SMC celebrates Martin Luther King Jr.’s life, work with dinner
Jordan Cockrum | Friday, January 20, 2017
Saint Mary’s Student Diversity Board and the Division of Mission hosted a dinner in celebration of Martin Luther King Jr.’s life and work Thursday
The dinner featured guest speaker Darryl Heller, director of the Civil Rights Heritage Center at Indiana University-South Bend.
“[King’s] dream was one of racial harmony,” Heller said.
Heller discussed not only the most famous actions of Martin Luther King Jr., but also the lesser-known aspects of his work.
“The King that we’re almost never told about is the Martin Luther King whose conscience required him to break his silence over the Vietnam war, even knowing it would cost him the support of the Johnson administration and many others,” Heller said.
Martin Luther King Jr. tends to be remembered more for his “I Have A Dream” speech and other early work, rather than for the speeches he gave towards the end of his life, Heller said.
“We are almost never made aware of the King who asked ‘Where do we go from here?’ in a speech he gave at the 11th annual SCLC convention in Atlanta in 1967,” Heller said. “Here, King passionately spoke about the thread that connected the history of slavery with the oppression black people continue to experience. He called on black people to organize for economic and political power because he reminded listeners that the plantation and the ghetto were created by those who had power.”
In addition, Heller touched on the importance of taking into account the fact that African Americans have been enslaved for 246 years, and free for just 152 years.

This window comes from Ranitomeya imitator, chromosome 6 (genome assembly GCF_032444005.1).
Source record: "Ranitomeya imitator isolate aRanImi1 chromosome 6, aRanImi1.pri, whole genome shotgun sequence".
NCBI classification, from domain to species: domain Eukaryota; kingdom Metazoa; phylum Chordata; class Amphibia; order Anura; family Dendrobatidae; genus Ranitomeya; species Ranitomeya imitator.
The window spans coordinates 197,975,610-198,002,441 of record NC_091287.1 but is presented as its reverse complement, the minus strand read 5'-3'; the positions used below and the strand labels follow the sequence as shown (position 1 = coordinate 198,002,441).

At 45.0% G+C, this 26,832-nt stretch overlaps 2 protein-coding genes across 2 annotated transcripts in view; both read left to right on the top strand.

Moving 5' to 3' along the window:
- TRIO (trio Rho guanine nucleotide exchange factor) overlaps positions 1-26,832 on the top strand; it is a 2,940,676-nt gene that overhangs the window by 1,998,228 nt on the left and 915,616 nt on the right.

“Today we still have been enslaved for 94 years more than we have been free,” Heller said. “The balance of black freedom to black slavery will not balance out until the next century.”
The attempts to reach this balance are continually met with backlash, Heller said.
“However, every step towards America’s promise has been met with a backlash meant to … expand white supremacy and patriarchy,” Heller said.
Over time, these backlashes can be seen expressed in different ways: Some include the Jim Crowe laws, lynching and the assassination of Dr. Martin Luther King Jr., Heller said.
In recent times, “a burst of hope” was seen in the election of the nation’s first black president, Barack Obama, Heller said.
“This was met with increased voter suppression laws, a parade of unarmed black people killed by those who were supposed to serve and protect them, the rise of the school choice movement to support black education, and the thinly veiled rhetoric that appeals to those that want to hold on to white-skinned privilege,” Heller.
However, this resulted what Heller described as the “ultimate backlash”: the election of President-elect Donald Trump.
“Today, we are facing a new administration that looks backwards and draws upon some of the worst that America has to offer,” Heller said.
However, Heller also spoke of the fact that Martin Luther King Jr. inspired — and continues to inspire — an array of social movements in both our nation and abroad, and that in honoring Martin Luther King Jr., we should “honor the whole man.”
“The Civil Rights movement, which was led by black people, created a space and gave energy to multiple social movements in the 1960s,” Heller said. “This is because of [Martin Luther King Jr.’s] dream. Our dream. … Calling us to work towards a future that embodies not just the letter but also the spirit of the best parts of the nation’s founding documents.”